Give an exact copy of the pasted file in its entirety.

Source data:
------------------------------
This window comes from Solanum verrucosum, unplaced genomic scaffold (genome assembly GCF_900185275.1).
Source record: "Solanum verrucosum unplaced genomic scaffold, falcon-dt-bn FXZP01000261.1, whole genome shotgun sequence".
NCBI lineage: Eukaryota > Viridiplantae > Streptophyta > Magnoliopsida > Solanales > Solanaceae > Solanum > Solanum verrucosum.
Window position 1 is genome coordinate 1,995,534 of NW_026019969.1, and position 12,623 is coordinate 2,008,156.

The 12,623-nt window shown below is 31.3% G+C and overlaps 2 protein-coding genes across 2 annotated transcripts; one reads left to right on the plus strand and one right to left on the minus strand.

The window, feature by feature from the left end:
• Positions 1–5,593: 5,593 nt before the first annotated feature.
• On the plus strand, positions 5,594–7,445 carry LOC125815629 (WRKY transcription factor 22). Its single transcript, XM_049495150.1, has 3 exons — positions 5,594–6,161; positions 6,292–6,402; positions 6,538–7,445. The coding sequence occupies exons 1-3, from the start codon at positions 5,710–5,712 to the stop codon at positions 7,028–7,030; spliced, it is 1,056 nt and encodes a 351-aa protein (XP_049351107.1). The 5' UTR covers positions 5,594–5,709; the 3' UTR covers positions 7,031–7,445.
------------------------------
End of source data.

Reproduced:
This window comes from Solanum verrucosum, unplaced genomic scaffold (genome assembly GCF_900185275.1).
Source record: "Solanum verrucosum unplaced genomic scaffold, falcon-dt-bn FXZP01000261.1, whole genome shotgun sequence".
NCBI lineage: Eukaryota > Viridiplantae > Streptophyta > Magnoliopsida > Solanales > Solanaceae > Solanum > Solanum verrucosum.
Window position 1 is genome coordinate 1,995,534 of NW_026019969.1, and position 12,623 is coordinate 2,008,156.

The 12,623-nt window shown below is 31.3% G+C and overlaps 2 protein-coding genes across 2 annotated transcripts; one reads left to right on the plus strand and one right to left on the minus strand.

The window, feature by feature from the left end:
• Positions 1–5,593: 5,593 nt before the first annotated feature.
• On the plus strand, positions 5,594–7,445 carry LOC125815629 (WRKY transcription factor 22). Its single transcript, XM_049495150.1, has 3 exons — positions 5,594–6,161; positions 6,292–6,402; positions 6,538–7,445. The coding sequence occupies exons 1-3, from the start codon at positions 5,710–5,712 to the stop codon at positions 7,028–7,030; spliced, it is 1,056 nt and encodes a 351-aa protein (XP_049351107.1). The 5' UTR covers positions 5,594–5,709; the 3' UTR covers positions 7,031–7,445.